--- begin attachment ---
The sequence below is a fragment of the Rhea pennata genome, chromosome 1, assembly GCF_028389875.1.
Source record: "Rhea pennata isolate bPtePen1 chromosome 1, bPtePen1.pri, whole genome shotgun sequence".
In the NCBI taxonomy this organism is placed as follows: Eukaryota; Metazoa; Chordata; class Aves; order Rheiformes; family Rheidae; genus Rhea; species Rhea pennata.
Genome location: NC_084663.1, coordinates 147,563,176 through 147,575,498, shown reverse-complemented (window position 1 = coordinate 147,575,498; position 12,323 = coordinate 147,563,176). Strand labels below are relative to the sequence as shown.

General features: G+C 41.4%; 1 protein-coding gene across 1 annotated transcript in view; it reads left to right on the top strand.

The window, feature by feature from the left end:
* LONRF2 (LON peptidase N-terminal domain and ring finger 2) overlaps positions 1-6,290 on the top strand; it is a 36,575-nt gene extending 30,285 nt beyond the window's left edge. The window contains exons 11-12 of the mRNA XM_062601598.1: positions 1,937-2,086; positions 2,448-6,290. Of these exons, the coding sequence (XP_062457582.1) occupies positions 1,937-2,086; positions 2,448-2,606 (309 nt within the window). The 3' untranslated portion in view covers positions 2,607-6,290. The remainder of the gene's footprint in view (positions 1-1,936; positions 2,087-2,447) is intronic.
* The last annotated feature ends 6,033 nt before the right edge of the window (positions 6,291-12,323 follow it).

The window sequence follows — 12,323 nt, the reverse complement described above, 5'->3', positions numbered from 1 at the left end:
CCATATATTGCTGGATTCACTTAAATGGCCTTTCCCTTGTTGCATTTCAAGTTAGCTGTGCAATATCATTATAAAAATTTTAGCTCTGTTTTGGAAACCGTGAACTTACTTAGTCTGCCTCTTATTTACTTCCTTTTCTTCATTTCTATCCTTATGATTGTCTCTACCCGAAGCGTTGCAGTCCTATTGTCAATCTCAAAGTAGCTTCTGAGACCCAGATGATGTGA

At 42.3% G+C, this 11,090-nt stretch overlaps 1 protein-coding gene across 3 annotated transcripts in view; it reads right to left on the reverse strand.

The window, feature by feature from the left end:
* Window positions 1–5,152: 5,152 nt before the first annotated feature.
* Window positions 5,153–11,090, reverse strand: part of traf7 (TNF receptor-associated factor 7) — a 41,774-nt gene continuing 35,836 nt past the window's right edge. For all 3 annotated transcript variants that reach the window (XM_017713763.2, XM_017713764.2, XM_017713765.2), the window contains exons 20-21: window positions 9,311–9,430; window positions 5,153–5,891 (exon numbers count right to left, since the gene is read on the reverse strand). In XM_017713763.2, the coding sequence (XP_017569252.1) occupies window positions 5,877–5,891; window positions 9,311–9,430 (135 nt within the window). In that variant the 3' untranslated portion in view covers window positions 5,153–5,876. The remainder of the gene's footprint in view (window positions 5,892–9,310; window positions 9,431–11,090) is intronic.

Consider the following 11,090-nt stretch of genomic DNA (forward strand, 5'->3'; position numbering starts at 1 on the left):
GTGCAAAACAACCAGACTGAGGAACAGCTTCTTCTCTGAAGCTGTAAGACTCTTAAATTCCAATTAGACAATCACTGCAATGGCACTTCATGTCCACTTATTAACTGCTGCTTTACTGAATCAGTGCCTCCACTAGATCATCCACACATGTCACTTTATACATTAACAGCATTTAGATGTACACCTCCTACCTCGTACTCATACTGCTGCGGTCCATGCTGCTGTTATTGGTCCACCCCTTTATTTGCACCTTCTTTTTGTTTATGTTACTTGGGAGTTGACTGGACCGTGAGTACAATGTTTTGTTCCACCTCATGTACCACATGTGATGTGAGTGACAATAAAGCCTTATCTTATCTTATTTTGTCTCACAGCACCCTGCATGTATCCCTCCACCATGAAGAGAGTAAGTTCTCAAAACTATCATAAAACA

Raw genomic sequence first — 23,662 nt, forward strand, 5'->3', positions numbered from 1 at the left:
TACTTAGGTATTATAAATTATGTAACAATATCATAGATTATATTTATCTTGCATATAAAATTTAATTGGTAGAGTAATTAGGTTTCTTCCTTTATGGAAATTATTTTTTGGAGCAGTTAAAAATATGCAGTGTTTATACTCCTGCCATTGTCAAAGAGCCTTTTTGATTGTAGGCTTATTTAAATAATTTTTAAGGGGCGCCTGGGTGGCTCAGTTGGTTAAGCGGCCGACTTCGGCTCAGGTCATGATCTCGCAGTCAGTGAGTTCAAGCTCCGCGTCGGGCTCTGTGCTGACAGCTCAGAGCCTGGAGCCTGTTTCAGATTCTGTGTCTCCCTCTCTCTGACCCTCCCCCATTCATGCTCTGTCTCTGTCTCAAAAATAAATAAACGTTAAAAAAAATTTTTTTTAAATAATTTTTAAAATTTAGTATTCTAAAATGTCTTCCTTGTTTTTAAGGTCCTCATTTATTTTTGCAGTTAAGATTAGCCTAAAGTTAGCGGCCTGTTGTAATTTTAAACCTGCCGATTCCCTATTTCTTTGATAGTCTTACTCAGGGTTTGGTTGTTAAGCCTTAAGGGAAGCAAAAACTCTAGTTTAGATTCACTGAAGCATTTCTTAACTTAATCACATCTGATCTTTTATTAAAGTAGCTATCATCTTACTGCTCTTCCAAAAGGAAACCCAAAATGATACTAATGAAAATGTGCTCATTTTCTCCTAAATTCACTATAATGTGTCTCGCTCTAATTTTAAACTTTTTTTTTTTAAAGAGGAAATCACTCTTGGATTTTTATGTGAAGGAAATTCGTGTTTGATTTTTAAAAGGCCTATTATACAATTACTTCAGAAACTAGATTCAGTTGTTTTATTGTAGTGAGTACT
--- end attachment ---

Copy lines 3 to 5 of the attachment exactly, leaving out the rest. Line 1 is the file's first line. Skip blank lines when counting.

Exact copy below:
In the NCBI taxonomy this organism is placed as follows: Eukaryota; Metazoa; Chordata; class Aves; order Rheiformes; family Rheidae; genus Rhea; species Rhea pennata.
Genome location: NC_084663.1, coordinates 147,563,176 through 147,575,498, shown reverse-complemented (window position 1 = coordinate 147,575,498; position 12,323 = coordinate 147,563,176). Strand labels below are relative to the sequence as shown.

General features: G+C 41.4%; 1 protein-coding gene across 1 annotated transcript in view; it reads left to right on the top strand.